• Limited number of mandatory functionaries: The Manager can elect to only appoint functionaries they believe the Fund requires from the outset. Helpfully, the Fund can be managed by its Directors, as long as it appoints a minimum of two who are independent from each other. This avoids the need for a separately appointed Investment Manager under an Investment Management Agreement (see Part I). If such Investment Manager is appointed, the Commission will expect it to be authorized in the country where it operates from, which as discussed may create a significant dependency in the speed at which a BVI Fund can be setup. It may therefore be a good strategy to let the Fund initially be managed by its two Directors whilst an Investment Manager is acquiring its license or is being authorized to conduct Investment Management Activities.1

  • Investor limit: Both Funds are limited to maximum 20 investors. However, once the investor limit is reached, the Regulations allow for a very reasonable time to upgrade the Fund to the next level, ensuring a smooth continuity of operation. Note that a feeder entity that aggregates investors, such as a U.S. LLC for U.S-based investors, would count as only one entry on the Fund’s captable.

  • Valuation policy:The fund is required to maintain a clear and comprehensive policy for the valuation of its assets with procedures that are sufficient to ensure that the valuation policy is effectively implemented. The valuation policy shall:

    • Be appropriate for the nature, size, complexity, structure and diversity of the fund and its assets.

    • Be consistent with the provisions concerning valuation in its constitutional documents and term sheet/offering document.

    • Require valuations to be undertaken at least on an annual basis.

    • Include procedures for preparing reports on the valuation of the Fund’s assets.

    • Specify the mechanisms in place for disseminating valuation information and reports to investors.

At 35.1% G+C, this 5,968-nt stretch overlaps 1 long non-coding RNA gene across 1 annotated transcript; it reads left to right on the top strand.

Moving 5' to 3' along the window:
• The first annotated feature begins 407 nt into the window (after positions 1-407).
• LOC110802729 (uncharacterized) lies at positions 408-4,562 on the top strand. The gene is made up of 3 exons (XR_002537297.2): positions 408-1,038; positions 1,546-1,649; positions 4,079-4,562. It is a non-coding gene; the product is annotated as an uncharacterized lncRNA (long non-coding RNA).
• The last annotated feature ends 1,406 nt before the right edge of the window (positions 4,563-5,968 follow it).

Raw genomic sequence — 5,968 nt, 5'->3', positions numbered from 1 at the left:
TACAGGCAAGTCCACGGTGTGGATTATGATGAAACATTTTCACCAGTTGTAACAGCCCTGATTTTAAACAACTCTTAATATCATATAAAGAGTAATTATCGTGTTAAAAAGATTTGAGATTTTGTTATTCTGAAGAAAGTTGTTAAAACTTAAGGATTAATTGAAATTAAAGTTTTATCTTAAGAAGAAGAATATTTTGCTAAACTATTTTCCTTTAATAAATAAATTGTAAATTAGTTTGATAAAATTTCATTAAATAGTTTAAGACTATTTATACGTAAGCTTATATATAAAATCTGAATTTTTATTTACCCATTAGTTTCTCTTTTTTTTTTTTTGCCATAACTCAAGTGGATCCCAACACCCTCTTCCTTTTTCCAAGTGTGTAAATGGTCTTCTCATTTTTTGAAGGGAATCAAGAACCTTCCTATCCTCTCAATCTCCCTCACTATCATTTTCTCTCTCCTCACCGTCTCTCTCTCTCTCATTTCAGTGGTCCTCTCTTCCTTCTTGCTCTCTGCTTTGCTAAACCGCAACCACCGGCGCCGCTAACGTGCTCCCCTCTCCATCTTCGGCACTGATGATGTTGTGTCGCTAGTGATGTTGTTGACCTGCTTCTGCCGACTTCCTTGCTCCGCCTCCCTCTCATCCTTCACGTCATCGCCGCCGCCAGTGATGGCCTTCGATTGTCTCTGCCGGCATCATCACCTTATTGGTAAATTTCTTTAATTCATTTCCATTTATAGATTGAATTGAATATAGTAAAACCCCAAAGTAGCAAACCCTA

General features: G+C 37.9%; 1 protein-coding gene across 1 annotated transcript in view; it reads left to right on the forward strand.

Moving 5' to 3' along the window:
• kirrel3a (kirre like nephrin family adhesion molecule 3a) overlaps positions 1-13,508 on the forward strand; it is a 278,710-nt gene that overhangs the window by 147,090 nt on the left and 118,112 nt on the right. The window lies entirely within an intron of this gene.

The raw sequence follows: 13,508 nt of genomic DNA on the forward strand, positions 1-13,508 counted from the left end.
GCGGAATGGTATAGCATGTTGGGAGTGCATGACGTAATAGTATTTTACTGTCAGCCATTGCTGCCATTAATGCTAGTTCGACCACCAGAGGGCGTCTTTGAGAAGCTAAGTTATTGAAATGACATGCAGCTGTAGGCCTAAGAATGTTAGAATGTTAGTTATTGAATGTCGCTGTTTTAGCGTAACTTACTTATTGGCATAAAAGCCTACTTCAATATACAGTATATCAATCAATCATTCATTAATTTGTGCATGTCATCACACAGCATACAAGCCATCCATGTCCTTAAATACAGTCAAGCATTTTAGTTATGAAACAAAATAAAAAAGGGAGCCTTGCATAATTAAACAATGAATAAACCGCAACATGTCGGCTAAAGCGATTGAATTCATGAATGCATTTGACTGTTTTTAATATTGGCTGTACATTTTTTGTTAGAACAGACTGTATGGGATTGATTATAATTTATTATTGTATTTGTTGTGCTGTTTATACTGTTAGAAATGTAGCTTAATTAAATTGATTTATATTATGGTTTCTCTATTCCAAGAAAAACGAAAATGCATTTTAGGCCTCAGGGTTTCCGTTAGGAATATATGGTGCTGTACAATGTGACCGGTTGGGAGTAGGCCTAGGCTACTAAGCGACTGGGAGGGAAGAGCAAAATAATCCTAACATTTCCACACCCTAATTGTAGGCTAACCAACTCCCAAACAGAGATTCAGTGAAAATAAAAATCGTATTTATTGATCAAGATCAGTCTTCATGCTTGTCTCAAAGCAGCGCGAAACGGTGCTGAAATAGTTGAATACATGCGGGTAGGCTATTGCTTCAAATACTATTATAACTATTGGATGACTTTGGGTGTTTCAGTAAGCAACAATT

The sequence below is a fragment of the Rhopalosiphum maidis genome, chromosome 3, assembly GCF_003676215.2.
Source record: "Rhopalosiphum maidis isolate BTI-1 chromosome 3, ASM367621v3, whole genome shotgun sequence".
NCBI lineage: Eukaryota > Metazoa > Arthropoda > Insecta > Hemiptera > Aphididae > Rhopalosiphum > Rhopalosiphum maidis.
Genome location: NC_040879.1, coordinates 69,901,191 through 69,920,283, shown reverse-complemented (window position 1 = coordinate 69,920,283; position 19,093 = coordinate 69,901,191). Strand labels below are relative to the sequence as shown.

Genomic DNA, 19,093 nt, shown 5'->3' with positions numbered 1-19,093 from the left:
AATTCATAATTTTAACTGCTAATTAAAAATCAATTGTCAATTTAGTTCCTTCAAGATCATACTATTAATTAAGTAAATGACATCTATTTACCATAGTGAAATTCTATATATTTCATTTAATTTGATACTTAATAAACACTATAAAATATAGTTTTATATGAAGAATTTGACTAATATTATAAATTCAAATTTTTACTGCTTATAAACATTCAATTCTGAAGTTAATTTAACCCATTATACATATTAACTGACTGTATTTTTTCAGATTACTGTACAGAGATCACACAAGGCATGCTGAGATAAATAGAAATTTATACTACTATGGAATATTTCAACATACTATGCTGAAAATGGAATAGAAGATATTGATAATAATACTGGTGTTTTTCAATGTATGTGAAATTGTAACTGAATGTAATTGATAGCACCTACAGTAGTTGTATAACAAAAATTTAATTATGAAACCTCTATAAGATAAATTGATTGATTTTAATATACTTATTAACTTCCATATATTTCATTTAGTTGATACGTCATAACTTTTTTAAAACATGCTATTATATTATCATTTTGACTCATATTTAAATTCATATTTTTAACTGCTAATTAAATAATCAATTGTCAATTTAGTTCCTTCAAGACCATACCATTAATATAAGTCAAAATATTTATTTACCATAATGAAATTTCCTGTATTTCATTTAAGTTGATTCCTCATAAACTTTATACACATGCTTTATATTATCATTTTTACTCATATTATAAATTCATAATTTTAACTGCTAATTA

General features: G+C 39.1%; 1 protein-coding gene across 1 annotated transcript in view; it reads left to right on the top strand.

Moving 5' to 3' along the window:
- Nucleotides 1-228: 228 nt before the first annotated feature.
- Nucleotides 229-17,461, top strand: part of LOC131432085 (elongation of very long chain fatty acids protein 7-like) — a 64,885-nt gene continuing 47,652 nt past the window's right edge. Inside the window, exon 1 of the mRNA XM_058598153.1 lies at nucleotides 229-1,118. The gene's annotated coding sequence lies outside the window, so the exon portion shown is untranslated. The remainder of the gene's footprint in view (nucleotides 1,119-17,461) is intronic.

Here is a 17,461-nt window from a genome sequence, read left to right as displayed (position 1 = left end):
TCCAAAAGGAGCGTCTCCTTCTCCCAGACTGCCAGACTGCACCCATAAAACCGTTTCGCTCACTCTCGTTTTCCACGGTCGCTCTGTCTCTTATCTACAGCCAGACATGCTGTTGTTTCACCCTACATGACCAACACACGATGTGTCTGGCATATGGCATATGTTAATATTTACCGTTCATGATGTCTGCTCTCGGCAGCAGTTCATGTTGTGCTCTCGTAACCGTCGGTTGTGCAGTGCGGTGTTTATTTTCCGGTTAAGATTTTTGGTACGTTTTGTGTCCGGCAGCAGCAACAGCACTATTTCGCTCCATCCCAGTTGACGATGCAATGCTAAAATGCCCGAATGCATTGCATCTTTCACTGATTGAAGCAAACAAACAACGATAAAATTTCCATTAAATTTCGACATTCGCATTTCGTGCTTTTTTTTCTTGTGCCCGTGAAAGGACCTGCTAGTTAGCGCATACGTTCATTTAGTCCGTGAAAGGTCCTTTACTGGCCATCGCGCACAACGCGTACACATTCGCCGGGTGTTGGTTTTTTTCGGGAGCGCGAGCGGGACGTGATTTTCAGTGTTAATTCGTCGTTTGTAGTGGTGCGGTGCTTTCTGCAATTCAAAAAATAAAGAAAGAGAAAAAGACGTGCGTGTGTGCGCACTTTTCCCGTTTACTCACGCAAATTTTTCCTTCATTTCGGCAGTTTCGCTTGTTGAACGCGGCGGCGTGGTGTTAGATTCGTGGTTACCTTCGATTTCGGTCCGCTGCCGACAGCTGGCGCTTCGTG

• Minimum investor disclosures: Each investor must be provided with a written warning (either in a prominent place in the offering document or in a separate document) that:

    • The Fund is an Incubator or Approved Fund, as applicable.

    • The total number of investors in the Fund is limited to a maximum of 20.

    • The Fund is suitable for sophisticated private investors (Incubator Funds only - see above).

    • The Fund is limited to the value of its net assets not exceeding US$20 million or US$100 million, as applicable.

    • The Fund is not subject to supervision by the Commission and that the requirements considered necessary for the protection of investors that apply to public funds do not apply to an Incubator or Approved Fund.

    • An investor is solely responsible for determining whether the Fund is suitable for his or her investment needs.

    • Investment in an Incubator or Approved fund may present a greater risk to an investor than investment in a public fund.

Regulatory considerations

Incubator and approved funds also have the following regulatory obligations under BVI law:

  • Money Laundering Reporting Officer (MLRO): Appoint a single money laundering reporting officer in accordance with the Fund’s obligations under the British Virgin Islands Anti-Money Laundering Regulations, 2008 and the British Virgin Islands Anti-Money Laundering and Terrorist Financing Code of Practice, 2008 (as amended). This person is often one of the Directors or a representative of the fund administrator who is conducting the onboarding of investors on behalf of the Fund.
  • FATCA & CRS: Register and report with the BVI International Tax Authority (“ITA) to meet the Fund’s automatic exchange of information obligations under FATCA and CRS.
  • Economic Substance: Consider whether the activities the Fund carries out are relevant activities for the purposes of the BVI economic substance regime and whether any reporting or other action is required. Note that the vast majority of incubator and approved funds will be out of scope.
  • Investor AML: For Incubator Funds, put in place procedures for investor on-boarding which address typical investor identification requirements and the reporting of suspicious activities to the BVI Financial Investigations Agency, and document how the Fund complies with BVI anti-money laundering procedures. For Approved Funds this will be done by the administrator.